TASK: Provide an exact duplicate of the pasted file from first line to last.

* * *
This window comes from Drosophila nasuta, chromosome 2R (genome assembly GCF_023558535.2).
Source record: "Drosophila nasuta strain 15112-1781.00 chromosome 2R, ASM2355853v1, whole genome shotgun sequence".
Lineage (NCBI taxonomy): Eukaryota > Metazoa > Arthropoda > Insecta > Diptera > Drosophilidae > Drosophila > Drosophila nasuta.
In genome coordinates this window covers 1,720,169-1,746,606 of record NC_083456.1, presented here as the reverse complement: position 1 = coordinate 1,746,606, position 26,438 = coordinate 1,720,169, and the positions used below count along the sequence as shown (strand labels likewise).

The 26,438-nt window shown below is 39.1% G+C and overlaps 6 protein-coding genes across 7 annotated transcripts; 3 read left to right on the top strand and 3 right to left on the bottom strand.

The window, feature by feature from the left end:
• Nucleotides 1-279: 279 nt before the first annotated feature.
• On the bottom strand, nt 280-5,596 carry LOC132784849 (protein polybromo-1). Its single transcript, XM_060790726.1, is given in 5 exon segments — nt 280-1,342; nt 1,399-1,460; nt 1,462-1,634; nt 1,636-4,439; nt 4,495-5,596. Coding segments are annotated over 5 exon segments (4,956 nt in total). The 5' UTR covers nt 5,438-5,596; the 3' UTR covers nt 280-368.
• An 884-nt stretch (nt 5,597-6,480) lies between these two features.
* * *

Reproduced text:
This window comes from Drosophila nasuta, chromosome 2R (genome assembly GCF_023558535.2).
Source record: "Drosophila nasuta strain 15112-1781.00 chromosome 2R, ASM2355853v1, whole genome shotgun sequence".
Lineage (NCBI taxonomy): Eukaryota > Metazoa > Arthropoda > Insecta > Diptera > Drosophilidae > Drosophila > Drosophila nasuta.
In genome coordinates this window covers 1,720,169-1,746,606 of record NC_083456.1, presented here as the reverse complement: position 1 = coordinate 1,746,606, position 26,438 = coordinate 1,720,169, and the positions used below count along the sequence as shown (strand labels likewise).

The 26,438-nt window shown below is 39.1% G+C and overlaps 6 protein-coding genes across 7 annotated transcripts; 3 read left to right on the top strand and 3 right to left on the bottom strand.

The window, feature by feature from the left end:
• Nucleotides 1-279: 279 nt before the first annotated feature.
• On the bottom strand, nt 280-5,596 carry LOC132784849 (protein polybromo-1). Its single transcript, XM_060790726.1, is given in 5 exon segments — nt 280-1,342; nt 1,399-1,460; nt 1,462-1,634; nt 1,636-4,439; nt 4,495-5,596. Coding segments are annotated over 5 exon segments (4,956 nt in total). The 5' UTR covers nt 5,438-5,596; the 3' UTR covers nt 280-368.
• An 884-nt stretch (nt 5,597-6,480) lies between these two features.